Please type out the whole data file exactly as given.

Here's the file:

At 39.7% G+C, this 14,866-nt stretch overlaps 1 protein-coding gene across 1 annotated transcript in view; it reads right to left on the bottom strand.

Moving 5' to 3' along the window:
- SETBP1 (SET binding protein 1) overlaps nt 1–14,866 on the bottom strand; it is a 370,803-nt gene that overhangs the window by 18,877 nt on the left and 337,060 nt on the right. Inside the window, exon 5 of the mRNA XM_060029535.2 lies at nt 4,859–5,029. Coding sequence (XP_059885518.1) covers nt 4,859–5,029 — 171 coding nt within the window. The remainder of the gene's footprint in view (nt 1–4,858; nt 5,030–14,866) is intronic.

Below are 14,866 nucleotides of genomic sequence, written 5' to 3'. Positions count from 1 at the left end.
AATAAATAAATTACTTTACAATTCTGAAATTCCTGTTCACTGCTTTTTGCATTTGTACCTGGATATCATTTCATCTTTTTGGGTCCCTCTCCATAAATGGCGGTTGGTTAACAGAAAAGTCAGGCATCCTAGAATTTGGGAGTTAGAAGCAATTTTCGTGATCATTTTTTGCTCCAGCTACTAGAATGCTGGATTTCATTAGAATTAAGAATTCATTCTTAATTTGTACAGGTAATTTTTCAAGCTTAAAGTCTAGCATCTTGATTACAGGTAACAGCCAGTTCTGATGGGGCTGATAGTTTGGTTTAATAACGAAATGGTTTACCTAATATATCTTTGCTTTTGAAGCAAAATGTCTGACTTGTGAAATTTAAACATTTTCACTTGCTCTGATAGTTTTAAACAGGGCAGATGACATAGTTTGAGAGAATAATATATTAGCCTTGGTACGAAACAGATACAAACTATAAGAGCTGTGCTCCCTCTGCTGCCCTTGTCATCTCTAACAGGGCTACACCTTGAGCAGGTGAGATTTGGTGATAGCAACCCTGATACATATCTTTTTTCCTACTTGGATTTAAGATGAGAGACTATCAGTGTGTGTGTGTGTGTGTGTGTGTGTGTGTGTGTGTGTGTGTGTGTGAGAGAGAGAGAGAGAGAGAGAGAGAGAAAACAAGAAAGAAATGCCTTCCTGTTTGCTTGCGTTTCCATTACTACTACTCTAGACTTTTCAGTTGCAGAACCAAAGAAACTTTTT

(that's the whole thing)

At 39.7% G+C, this 14,866-nt stretch overlaps 1 protein-coding gene across 1 annotated transcript in view; it reads right to left on the bottom strand.

Moving 5' to 3' along the window:
- SETBP1 (SET binding protein 1) overlaps nt 1–14,866 on the bottom strand; it is a 370,803-nt gene that overhangs the window by 18,877 nt on the left and 337,060 nt on the right. Inside the window, exon 5 of the mRNA XM_060029535.2 lies at nt 4,859–5,029. Coding sequence (XP_059885518.1) covers nt 4,859–5,029 — 171 coding nt within the window. The remainder of the gene's footprint in view (nt 1–4,858; nt 5,030–14,866) is intronic.

Below are 14,866 nucleotides of genomic sequence, written 5' to 3'. Positions count from 1 at the left end.
AATAAATAAATTACTTTACAATTCTGAAATTCCTGTTCACTGCTTTTTGCATTTGTACCTGGATATCATTTCATCTTTTTGGGTCCCTCTCCATAAATGGCGGTTGGTTAACAGAAAAGTCAGGCATCCTAGAATTTGGGAGTTAGAAGCAATTTTCGTGATCATTTTTTGCTCCAGCTACTAGAATGCTGGATTTCATTAGAATTAAGAATTCATTCTTAATTTGTACAGGTAATTTTTCAAGCTTAAAGTCTAGCATCTTGATTACAGGTAACAGCCAGTTCTGATGGGGCTGATAGTTTGGTTTAATAACGAAATGGTTTACCTAATATATCTTTGCTTTTGAAGCAAAATGTCTGACTTGTGAAATTTAAACATTTTCACTTGCTCTGATAGTTTTAAACAGGGCAGATGACATAGTTTGAGAGAATAATATATTAGCCTTGGTACGAAACAGATACAAACTATAAGAGCTGTGCTCCCTCTGCTGCCCTTGTCATCTCTAACAGGGCTACACCTTGAGCAGGTGAGATTTGGTGATAGCAACCCTGATACATATCTTTTTTCCTACTTGGATTTAAGATGAGAGACTATCAGTGTGTGTGTGTGTGTGTGTGTGTGTGTGTGTGTGTGTGTGTGTGTGAGAGAGAGAGAGAGAGAGAGAGAGAGAAAACAAGAAAGAAATGCCTTCCTGTTTGCTTGCGTTTCCATTACTACTACTCTAGACTTTTCAGTTGCAGAACCAAAGAAACTTTTT